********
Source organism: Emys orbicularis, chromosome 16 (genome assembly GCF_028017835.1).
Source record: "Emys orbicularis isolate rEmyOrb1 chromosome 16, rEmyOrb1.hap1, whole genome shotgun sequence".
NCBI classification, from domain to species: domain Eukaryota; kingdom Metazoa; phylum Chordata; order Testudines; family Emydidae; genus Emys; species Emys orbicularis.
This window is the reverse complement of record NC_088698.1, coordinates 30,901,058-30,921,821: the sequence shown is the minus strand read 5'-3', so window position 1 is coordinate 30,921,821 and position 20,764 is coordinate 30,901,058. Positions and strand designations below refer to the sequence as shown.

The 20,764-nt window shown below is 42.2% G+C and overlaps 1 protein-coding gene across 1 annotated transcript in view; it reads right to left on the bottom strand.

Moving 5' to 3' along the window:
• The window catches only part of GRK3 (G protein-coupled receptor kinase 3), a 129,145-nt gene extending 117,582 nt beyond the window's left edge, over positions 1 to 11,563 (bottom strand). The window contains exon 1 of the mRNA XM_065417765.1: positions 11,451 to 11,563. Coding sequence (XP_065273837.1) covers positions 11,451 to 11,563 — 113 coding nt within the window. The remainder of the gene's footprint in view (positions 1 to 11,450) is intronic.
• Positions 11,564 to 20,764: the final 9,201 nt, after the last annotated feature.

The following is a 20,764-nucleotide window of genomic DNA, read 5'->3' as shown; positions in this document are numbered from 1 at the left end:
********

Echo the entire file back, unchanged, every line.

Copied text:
Source organism: Emys orbicularis, chromosome 16 (genome assembly GCF_028017835.1).
Source record: "Emys orbicularis isolate rEmyOrb1 chromosome 16, rEmyOrb1.hap1, whole genome shotgun sequence".
NCBI classification, from domain to species: domain Eukaryota; kingdom Metazoa; phylum Chordata; order Testudines; family Emydidae; genus Emys; species Emys orbicularis.
This window is the reverse complement of record NC_088698.1, coordinates 30,901,058-30,921,821: the sequence shown is the minus strand read 5'-3', so window position 1 is coordinate 30,921,821 and position 20,764 is coordinate 30,901,058. Positions and strand designations below refer to the sequence as shown.

The 20,764-nt window shown below is 42.2% G+C and overlaps 1 protein-coding gene across 1 annotated transcript in view; it reads right to left on the bottom strand.

Moving 5' to 3' along the window:
• The window catches only part of GRK3 (G protein-coupled receptor kinase 3), a 129,145-nt gene extending 117,582 nt beyond the window's left edge, over positions 1 to 11,563 (bottom strand). The window contains exon 1 of the mRNA XM_065417765.1: positions 11,451 to 11,563. Coding sequence (XP_065273837.1) covers positions 11,451 to 11,563 — 113 coding nt within the window. The remainder of the gene's footprint in view (positions 1 to 11,450) is intronic.
• Positions 11,564 to 20,764: the final 9,201 nt, after the last annotated feature.

The following is a 20,764-nucleotide window of genomic DNA, read 5'->3' as shown; positions in this document are numbered from 1 at the left end: